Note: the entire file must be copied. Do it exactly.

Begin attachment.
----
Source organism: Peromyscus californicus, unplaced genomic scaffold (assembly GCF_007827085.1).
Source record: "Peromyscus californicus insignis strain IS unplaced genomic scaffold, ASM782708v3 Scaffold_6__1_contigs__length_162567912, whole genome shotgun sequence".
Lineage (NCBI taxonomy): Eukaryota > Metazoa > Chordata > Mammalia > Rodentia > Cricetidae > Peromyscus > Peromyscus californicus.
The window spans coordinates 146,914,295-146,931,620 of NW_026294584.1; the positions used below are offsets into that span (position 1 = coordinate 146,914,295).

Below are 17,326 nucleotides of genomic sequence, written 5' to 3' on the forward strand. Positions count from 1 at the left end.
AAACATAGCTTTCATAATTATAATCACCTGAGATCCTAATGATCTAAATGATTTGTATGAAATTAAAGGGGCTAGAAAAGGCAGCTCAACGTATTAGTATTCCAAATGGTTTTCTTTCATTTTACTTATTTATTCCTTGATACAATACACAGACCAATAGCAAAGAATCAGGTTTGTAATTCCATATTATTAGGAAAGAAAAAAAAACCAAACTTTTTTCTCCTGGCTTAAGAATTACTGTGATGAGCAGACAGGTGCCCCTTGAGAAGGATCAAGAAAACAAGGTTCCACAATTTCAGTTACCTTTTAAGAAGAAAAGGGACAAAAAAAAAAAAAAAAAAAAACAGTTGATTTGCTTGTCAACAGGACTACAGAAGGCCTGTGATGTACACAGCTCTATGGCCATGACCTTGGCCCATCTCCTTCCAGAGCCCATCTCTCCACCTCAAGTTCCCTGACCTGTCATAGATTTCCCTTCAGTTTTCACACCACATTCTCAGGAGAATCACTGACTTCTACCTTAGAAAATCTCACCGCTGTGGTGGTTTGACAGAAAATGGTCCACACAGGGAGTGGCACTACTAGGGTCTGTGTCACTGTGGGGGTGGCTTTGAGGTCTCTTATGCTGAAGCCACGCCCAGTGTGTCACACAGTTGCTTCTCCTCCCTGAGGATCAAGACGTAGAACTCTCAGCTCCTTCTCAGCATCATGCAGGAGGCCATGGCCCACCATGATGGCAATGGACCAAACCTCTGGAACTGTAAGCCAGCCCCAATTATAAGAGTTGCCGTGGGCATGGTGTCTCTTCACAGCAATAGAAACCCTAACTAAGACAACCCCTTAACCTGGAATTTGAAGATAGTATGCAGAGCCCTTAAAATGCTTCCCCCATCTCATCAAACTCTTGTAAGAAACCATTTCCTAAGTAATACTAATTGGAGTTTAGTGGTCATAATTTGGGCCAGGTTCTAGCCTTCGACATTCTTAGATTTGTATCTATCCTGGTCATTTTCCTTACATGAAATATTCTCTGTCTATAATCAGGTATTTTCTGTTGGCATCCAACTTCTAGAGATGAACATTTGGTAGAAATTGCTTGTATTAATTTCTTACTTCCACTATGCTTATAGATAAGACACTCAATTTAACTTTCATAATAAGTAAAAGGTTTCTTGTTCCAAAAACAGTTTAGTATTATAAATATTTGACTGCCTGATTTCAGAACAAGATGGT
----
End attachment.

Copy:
Source organism: Peromyscus californicus, unplaced genomic scaffold (assembly GCF_007827085.1).
Source record: "Peromyscus californicus insignis strain IS unplaced genomic scaffold, ASM782708v3 Scaffold_6__1_contigs__length_162567912, whole genome shotgun sequence".
Lineage (NCBI taxonomy): Eukaryota > Metazoa > Chordata > Mammalia > Rodentia > Cricetidae > Peromyscus > Peromyscus californicus.
The window spans coordinates 146,914,295-146,931,620 of NW_026294584.1; the positions used below are offsets into that span (position 1 = coordinate 146,914,295).

Below are 17,326 nucleotides of genomic sequence, written 5' to 3' on the forward strand. Positions count from 1 at the left end.
AAACATAGCTTTCATAATTATAATCACCTGAGATCCTAATGATCTAAATGATTTGTATGAAATTAAAGGGGCTAGAAAAGGCAGCTCAACGTATTAGTATTCCAAATGGTTTTCTTTCATTTTACTTATTTATTCCTTGATACAATACACAGACCAATAGCAAAGAATCAGGTTTGTAATTCCATATTATTAGGAAAGAAAAAAAAACCAAACTTTTTTCTCCTGGCTTAAGAATTACTGTGATGAGCAGACAGGTGCCCCTTGAGAAGGATCAAGAAAACAAGGTTCCACAATTTCAGTTACCTTTTAAGAAGAAAAGGGACAAAAAAAAAAAAAAAAAAAAACAGTTGATTTGCTTGTCAACAGGACTACAGAAGGCCTGTGATGTACACAGCTCTATGGCCATGACCTTGGCCCATCTCCTTCCAGAGCCCATCTCTCCACCTCAAGTTCCCTGACCTGTCATAGATTTCCCTTCAGTTTTCACACCACATTCTCAGGAGAATCACTGACTTCTACCTTAGAAAATCTCACCGCTGTGGTGGTTTGACAGAAAATGGTCCACACAGGGAGTGGCACTACTAGGGTCTGTGTCACTGTGGGGGTGGCTTTGAGGTCTCTTATGCTGAAGCCACGCCCAGTGTGTCACACAGTTGCTTCTCCTCCCTGAGGATCAAGACGTAGAACTCTCAGCTCCTTCTCAGCATCATGCAGGAGGCCATGGCCCACCATGATGGCAATGGACCAAACCTCTGGAACTGTAAGCCAGCCCCAATTATAAGAGTTGCCGTGGGCATGGTGTCTCTTCACAGCAATAGAAACCCTAACTAAGACAACCCCTTAACCTGGAATTTGAAGATAGTATGCAGAGCCCTTAAAATGCTTCCCCCATCTCATCAAACTCTTGTAAGAAACCATTTCCTAAGTAATACTAATTGGAGTTTAGTGGTCATAATTTGGGCCAGGTTCTAGCCTTCGACATTCTTAGATTTGTATCTATCCTGGTCATTTTCCTTACATGAAATATTCTCTGTCTATAATCAGGTATTTTCTGTTGGCATCCAACTTCTAGAGATGAACATTTGGTAGAAATTGCTTGTATTAATTTCTTACTTCCACTATGCTTATAGATAAGACACTCAATTTAACTTTCATAATAAGTAAAAGGTTTCTTGTTCCAAAAACAGTTTAGTATTATAAATATTTGACTGCCTGATTTCAGAACAAGATGGT